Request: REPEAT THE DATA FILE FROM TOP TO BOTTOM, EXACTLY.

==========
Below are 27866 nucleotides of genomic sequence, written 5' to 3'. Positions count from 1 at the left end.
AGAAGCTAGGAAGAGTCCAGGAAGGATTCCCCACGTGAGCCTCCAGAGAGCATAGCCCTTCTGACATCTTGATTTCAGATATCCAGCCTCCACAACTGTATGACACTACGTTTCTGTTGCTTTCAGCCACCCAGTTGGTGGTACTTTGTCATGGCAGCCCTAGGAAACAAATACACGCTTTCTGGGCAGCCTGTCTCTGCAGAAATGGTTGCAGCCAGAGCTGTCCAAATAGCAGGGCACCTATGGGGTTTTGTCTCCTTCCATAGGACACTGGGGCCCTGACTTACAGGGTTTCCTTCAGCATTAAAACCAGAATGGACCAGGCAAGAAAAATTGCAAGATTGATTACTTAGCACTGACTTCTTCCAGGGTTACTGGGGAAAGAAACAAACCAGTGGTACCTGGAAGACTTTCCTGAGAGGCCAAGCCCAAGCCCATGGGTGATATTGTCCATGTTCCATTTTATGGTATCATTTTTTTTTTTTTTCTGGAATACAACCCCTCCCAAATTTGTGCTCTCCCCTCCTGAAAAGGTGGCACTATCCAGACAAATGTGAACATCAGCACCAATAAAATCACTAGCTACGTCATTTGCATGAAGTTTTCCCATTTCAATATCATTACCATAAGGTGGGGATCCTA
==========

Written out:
Below are 27866 nucleotides of genomic sequence, written 5' to 3'. Positions count from 1 at the left end.
AGAAGCTAGGAAGAGTCCAGGAAGGATTCCCCACGTGAGCCTCCAGAGAGCATAGCCCTTCTGACATCTTGATTTCAGATATCCAGCCTCCACAACTGTATGACACTACGTTTCTGTTGCTTTCAGCCACCCAGTTGGTGGTACTTTGTCATGGCAGCCCTAGGAAACAAATACACGCTTTCTGGGCAGCCTGTCTCTGCAGAAATGGTTGCAGCCAGAGCTGTCCAAATAGCAGGGCACCTATGGGGTTTTGTCTCCTTCCATAGGACACTGGGGCCCTGACTTACAGGGTTTCCTTCAGCATTAAAACCAGAATGGACCAGGCAAGAAAAATTGCAAGATTGATTACTTAGCACTGACTTCTTCCAGGGTTACTGGGGAAAGAAACAAACCAGTGGTACCTGGAAGACTTTCCTGAGAGGCCAAGCCCAAGCCCATGGGTGATATTGTCCATGTTCCATTTTATGGTATCATTTTTTTTTTTTTTCTGGAATACAACCCCTCCCAAATTTGTGCTCTCCCCTCCTGAAAAGGTGGCACTATCCAGACAAATGTGAACATCAGCACCAATAAAATCACTAGCTACGTCATTTGCATGAAGTTTTCCCATTTCAATATCATTACCATAAGGTGGGGATCCTA